Army Secretary, Chief Reaffirm Family Covenant
American Forces Press Service
ARLINGTON, Va., Oct. 13, 2009 The Army’s top military officer and civilian leader underscored the service’s commitment to Army families at last week’s annual meeting and exposition of the Association of the U.S. Army.
Reaffirmation of the Army Family Covenant by Gen. George W. Casey Jr., Army chief of staff, and Army Secretary John M. McHugh shows that families are taking the forefront in the readiness picture, officials said.
At an Oct. 7 forum sponsored by the Institute of Land Warfare during last week’s event, several family advocates outlined how the covenant has affected families and what they can expect in the future.
The Army has doubled its investment in family programs from $750 million to $1.5 billion, said Kathleen Marin, director of installation services for the office of the assistant chief of installation management, who highlighted some programs and initiatives that have evolved since the Army Family Covenant first was signed in 2007. They include:
-- Adding 1,079 readiness support assistant positions;
-- Increasing the number of military family life consultants from 144 to 212;
-- Establishing Army survivor outreach services to improve support for survivors of fallen soldiers;
-- Funding construction of more than 100 child development centers;
-- Gaining support of 39 Fortune 500 companies who have helped to find jobs for more than 41,000 military spouses through the Army Spouse Employment Program;
-- Developing the Warrior Adventure Quest for soldiers to participate in outdoor adventure activities that help them cope with re-integration after the stresses of a combat environment; and
-- Getting 25 states to sign the Interstate Compact on Educational Opportunity for Military Children – a change that affects 71 percent of students of servicemembers.
Also, a new program called Comprehensive Soldier Fitness has begun with basic training recruits. Modeled after Army physical training, it is a psychological fitness initiative that will leave soldiers with mental strength and resilience through physical challenges.
"It's not a cure-all, but it helps prevent negative outcomes," said Army Brig. Gen. Rhonda Cornum, the program's director. It's slated to start in the active Army in November, and it will be available to family members in January.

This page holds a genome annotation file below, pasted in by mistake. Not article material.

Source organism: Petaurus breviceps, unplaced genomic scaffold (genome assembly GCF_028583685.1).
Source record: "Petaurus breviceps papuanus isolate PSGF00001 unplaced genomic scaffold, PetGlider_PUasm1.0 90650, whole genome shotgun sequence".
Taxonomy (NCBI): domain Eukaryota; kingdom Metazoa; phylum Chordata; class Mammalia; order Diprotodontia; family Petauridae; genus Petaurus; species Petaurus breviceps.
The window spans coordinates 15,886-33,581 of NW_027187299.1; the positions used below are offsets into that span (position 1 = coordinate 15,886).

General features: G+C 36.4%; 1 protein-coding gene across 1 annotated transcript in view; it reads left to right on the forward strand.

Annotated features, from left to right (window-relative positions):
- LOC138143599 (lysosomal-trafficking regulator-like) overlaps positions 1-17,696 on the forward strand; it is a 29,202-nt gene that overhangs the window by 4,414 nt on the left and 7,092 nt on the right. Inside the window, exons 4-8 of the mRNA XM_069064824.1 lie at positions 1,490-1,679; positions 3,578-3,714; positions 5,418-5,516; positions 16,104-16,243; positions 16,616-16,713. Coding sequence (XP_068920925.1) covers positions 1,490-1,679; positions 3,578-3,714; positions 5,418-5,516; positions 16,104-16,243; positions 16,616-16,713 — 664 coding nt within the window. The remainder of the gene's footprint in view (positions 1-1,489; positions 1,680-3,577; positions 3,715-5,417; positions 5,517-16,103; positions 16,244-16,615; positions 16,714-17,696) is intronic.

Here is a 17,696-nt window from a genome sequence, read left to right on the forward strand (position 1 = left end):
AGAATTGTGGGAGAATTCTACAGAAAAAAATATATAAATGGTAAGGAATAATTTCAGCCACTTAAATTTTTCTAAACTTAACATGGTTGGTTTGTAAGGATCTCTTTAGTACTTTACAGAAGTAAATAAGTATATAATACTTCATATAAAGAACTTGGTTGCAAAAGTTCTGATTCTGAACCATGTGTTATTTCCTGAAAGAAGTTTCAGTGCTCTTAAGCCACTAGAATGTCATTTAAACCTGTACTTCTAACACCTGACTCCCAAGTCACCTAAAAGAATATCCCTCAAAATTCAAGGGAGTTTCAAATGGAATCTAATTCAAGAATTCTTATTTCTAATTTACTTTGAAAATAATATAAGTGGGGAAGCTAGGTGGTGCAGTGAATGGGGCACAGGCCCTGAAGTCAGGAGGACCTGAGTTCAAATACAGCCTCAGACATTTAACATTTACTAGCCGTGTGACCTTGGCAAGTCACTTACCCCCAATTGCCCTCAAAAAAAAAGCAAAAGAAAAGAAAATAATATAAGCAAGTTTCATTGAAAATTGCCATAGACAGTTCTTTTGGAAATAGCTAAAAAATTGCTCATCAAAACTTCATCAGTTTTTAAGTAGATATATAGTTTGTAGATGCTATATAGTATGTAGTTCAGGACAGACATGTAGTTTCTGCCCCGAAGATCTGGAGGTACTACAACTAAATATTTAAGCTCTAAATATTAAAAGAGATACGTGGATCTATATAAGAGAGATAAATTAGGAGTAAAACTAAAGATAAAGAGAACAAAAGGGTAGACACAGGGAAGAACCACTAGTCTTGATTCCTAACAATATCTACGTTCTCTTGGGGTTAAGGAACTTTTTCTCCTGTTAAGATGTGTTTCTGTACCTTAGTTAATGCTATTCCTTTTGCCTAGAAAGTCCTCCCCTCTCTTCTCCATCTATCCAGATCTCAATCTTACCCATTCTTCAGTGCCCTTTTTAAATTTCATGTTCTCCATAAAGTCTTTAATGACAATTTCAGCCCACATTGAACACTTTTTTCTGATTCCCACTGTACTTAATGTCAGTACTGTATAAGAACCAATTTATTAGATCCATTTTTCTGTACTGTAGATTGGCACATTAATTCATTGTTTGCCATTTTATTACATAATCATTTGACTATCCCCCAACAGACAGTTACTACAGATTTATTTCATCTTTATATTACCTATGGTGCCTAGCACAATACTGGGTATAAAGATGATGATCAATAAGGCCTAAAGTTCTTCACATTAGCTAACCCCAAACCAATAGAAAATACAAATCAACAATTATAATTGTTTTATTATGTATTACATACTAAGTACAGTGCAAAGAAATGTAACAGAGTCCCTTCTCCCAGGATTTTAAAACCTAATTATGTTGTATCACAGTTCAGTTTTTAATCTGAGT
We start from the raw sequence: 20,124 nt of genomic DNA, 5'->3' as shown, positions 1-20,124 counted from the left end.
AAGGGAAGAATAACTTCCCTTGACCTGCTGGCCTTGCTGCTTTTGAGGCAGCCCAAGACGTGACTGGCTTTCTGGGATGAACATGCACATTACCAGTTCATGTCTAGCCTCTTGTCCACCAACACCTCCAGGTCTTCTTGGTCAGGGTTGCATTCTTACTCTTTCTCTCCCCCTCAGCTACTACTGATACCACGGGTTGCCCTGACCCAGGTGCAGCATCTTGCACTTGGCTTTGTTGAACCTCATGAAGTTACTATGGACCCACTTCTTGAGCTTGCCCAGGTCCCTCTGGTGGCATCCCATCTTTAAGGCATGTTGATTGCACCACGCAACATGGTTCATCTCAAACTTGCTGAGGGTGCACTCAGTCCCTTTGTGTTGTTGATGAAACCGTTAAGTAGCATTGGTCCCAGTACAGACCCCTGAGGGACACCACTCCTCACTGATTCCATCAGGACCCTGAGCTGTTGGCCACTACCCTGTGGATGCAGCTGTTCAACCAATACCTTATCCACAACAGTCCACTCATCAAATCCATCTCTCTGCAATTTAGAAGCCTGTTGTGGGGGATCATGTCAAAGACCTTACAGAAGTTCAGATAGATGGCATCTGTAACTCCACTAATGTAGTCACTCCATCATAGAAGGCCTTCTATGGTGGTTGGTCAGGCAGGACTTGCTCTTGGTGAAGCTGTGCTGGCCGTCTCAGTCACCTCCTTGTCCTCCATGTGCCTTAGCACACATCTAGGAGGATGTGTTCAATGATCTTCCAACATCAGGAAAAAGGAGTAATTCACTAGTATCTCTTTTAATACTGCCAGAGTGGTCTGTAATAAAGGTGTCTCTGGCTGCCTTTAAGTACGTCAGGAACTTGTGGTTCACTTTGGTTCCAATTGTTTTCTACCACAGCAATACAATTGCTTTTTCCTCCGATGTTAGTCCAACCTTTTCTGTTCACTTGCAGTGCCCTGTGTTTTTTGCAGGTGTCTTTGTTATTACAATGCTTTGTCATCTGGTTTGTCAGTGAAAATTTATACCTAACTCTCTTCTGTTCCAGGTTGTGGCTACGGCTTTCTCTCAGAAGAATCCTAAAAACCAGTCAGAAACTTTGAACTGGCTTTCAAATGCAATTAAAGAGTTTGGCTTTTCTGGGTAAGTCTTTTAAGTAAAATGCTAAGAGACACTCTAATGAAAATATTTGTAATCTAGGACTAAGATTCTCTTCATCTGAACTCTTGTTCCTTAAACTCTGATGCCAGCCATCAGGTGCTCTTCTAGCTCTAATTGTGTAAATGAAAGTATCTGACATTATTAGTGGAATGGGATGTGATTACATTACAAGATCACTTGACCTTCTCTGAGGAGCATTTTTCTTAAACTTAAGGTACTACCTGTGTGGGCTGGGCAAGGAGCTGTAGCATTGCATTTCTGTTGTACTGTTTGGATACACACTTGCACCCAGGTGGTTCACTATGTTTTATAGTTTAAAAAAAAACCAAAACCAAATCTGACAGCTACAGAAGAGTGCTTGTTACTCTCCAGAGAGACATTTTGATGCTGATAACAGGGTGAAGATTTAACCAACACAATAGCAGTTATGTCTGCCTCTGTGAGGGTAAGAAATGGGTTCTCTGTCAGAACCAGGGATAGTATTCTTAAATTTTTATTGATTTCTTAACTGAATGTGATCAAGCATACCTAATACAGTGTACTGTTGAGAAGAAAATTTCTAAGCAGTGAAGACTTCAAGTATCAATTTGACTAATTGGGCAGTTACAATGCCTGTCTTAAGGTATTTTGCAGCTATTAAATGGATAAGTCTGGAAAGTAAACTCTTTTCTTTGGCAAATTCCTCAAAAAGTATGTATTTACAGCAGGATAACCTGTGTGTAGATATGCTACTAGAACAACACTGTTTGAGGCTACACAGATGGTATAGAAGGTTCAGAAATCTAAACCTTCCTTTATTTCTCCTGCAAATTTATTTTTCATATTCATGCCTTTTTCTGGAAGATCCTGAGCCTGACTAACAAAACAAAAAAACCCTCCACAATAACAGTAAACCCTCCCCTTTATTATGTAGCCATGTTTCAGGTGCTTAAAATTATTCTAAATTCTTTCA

Army Col. David C. Moran from the office of the chief of chaplains told attendees how a 10-year-old program called Strong Bonds has benefited from funding by being placed under the Army Family Covenant. Similar to unit stand-downs, it's a retreat-based program in which family members get away from work and home to build stronger relationships.
The number of participants has doubled every year, and in 2010, it's projected to have 4,000 events totaling more than 365,000 participants.
Army Brig. Gen. Richard W. Thomas, office of the surgeon general, said that while the Army Family Covenant has affected health care programs and initiatives, it's up to leadership and family advocates to keep soldiers and families informed on how to access health services. Over the past 20 years, the number of Army hospitals has shrunk as the growth of Tricare military health plan networks has replaced much of what those facilities had provided.
To get the word out on the Army Family Covenant, the Family, Morale, Welfare and Recreation Command has instituted an aggressive marketing campaign that "will highlight the strength of the American soldier and his or her family," James Abney, a command official. At the forefront is the Army and Air Force Exchange Service, with in-store messaging, food court tray liners and 100 fleet trucks carrying the family covenant message.
U.S. Army Accessions Command officials said they will get the message out to recruiting stations to ensure potential recruits know the importance of family members in the Army.
(From an Association of the U.S. Army news release.)